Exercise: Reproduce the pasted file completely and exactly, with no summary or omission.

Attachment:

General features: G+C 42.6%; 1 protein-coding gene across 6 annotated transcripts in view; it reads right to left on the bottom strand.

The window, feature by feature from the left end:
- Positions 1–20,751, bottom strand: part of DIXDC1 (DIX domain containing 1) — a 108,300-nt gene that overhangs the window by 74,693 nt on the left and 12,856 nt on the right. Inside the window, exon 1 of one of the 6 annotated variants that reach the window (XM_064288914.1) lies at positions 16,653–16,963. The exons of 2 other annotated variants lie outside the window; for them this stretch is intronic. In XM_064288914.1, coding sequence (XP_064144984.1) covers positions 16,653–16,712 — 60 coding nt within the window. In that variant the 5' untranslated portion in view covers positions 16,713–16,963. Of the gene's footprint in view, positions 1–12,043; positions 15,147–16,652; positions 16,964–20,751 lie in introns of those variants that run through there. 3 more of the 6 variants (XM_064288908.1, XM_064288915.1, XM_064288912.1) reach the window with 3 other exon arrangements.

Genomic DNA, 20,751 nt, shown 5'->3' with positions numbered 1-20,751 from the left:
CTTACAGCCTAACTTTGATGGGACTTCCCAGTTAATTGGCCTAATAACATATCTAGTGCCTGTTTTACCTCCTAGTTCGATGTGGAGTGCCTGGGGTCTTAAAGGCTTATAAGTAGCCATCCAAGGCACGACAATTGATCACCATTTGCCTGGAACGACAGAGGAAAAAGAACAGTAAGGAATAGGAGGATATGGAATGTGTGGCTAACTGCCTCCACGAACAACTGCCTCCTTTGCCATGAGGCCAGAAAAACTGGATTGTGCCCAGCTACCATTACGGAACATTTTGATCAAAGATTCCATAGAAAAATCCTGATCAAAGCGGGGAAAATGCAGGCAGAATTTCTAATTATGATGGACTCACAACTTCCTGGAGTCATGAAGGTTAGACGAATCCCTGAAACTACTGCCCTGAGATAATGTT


General features: G+C 42.6%; 1 protein-coding gene across 6 annotated transcripts in view; it reads right to left on the bottom strand.

The window, feature by feature from the left end:
- Positions 1–20,751, bottom strand: part of DIXDC1 (DIX domain containing 1) — a 108,300-nt gene that overhangs the window by 74,693 nt on the left and 12,856 nt on the right. Inside the window, exon 1 of one of the 6 annotated variants that reach the window (XM_064288914.1) lies at positions 16,653–16,963. The exons of 2 other annotated variants lie outside the window; for them this stretch is intronic. In XM_064288914.1, coding sequence (XP_064144984.1) covers positions 16,653–16,712 — 60 coding nt within the window. In that variant the 5' untranslated portion in view covers positions 16,713–16,963. Of the gene's footprint in view, positions 1–12,043; positions 15,147–16,652; positions 16,964–20,751 lie in introns of those variants that run through there. 3 more of the 6 variants (XM_064288908.1, XM_064288915.1, XM_064288912.1) reach the window with 3 other exon arrangements.

Genomic DNA, 20,751 nt, shown 5'->3' with positions numbered 1-20,751 from the left:
CTTACAGCCTAACTTTGATGGGACTTCCCAGTTAATTGGCCTAATAACATATCTAGTGCCTGTTTTACCTCCTAGTTCGATGTGGAGTGCCTGGGGTCTTAAAGGCTTATAAGTAGCCATCCAAGGCACGACAATTGATCACCATTTGCCTGGAACGACAGAGGAAAAAGAACAGTAAGGAATAGGAGGATATGGAATGTGTGGCTAACTGCCTCCACGAACAACTGCCTCCTTTGCCATGAGGCCAGAAAAACTGGATTGTGCCCAGCTACCATTACGGAACATTTTGATCAAAGATTCCATAGAAAAATCCTGATCAAAGCGGGGAAAATGCAGGCAGAATTTCTAATTATGATGGACTCACAACTTCCTGGAGTCATGAAGGTTAGACGAATCCCTGAAACTACTGCCCTGAGATAATGTT